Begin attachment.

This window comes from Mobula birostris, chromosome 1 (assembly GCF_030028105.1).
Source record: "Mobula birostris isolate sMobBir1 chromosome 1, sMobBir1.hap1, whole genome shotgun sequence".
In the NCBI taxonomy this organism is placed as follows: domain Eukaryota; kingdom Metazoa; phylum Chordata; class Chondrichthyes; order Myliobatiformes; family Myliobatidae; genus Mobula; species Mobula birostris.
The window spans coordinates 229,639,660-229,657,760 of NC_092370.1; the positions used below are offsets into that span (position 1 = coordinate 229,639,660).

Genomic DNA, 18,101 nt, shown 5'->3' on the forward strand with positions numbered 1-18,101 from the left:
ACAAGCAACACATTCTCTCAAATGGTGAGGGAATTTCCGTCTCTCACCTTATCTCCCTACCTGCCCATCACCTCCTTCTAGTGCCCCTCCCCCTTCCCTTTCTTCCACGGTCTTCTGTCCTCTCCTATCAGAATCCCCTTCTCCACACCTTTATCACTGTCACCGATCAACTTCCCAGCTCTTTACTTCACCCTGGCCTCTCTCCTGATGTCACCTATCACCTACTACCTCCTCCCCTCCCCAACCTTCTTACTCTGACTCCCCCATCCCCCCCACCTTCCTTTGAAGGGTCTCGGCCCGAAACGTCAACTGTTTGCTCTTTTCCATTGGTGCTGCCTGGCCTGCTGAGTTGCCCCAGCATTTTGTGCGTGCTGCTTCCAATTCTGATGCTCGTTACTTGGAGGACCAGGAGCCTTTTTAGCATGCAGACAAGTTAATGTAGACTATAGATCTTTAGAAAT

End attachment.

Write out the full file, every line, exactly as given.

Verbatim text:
This window comes from Mobula birostris, chromosome 1 (assembly GCF_030028105.1).
Source record: "Mobula birostris isolate sMobBir1 chromosome 1, sMobBir1.hap1, whole genome shotgun sequence".
In the NCBI taxonomy this organism is placed as follows: domain Eukaryota; kingdom Metazoa; phylum Chordata; class Chondrichthyes; order Myliobatiformes; family Myliobatidae; genus Mobula; species Mobula birostris.
The window spans coordinates 229,639,660-229,657,760 of NC_092370.1; the positions used below are offsets into that span (position 1 = coordinate 229,639,660).

Genomic DNA, 18,101 nt, shown 5'->3' on the forward strand with positions numbered 1-18,101 from the left:
ACAAGCAACACATTCTCTCAAATGGTGAGGGAATTTCCGTCTCTCACCTTATCTCCCTACCTGCCCATCACCTCCTTCTAGTGCCCCTCCCCCTTCCCTTTCTTCCACGGTCTTCTGTCCTCTCCTATCAGAATCCCCTTCTCCACACCTTTATCACTGTCACCGATCAACTTCCCAGCTCTTTACTTCACCCTGGCCTCTCTCCTGATGTCACCTATCACCTACTACCTCCTCCCCTCCCCAACCTTCTTACTCTGACTCCCCCATCCCCCCCACCTTCCTTTGAAGGGTCTCGGCCCGAAACGTCAACTGTTTGCTCTTTTCCATTGGTGCTGCCTGGCCTGCTGAGTTGCCCCAGCATTTTGTGCGTGCTGCTTCCAATTCTGATGCTCGTTACTTGGAGGACCAGGAGCCTTTTTAGCATGCAGACAAGTTAATGTAGACTATAGATCTTTAGAAAT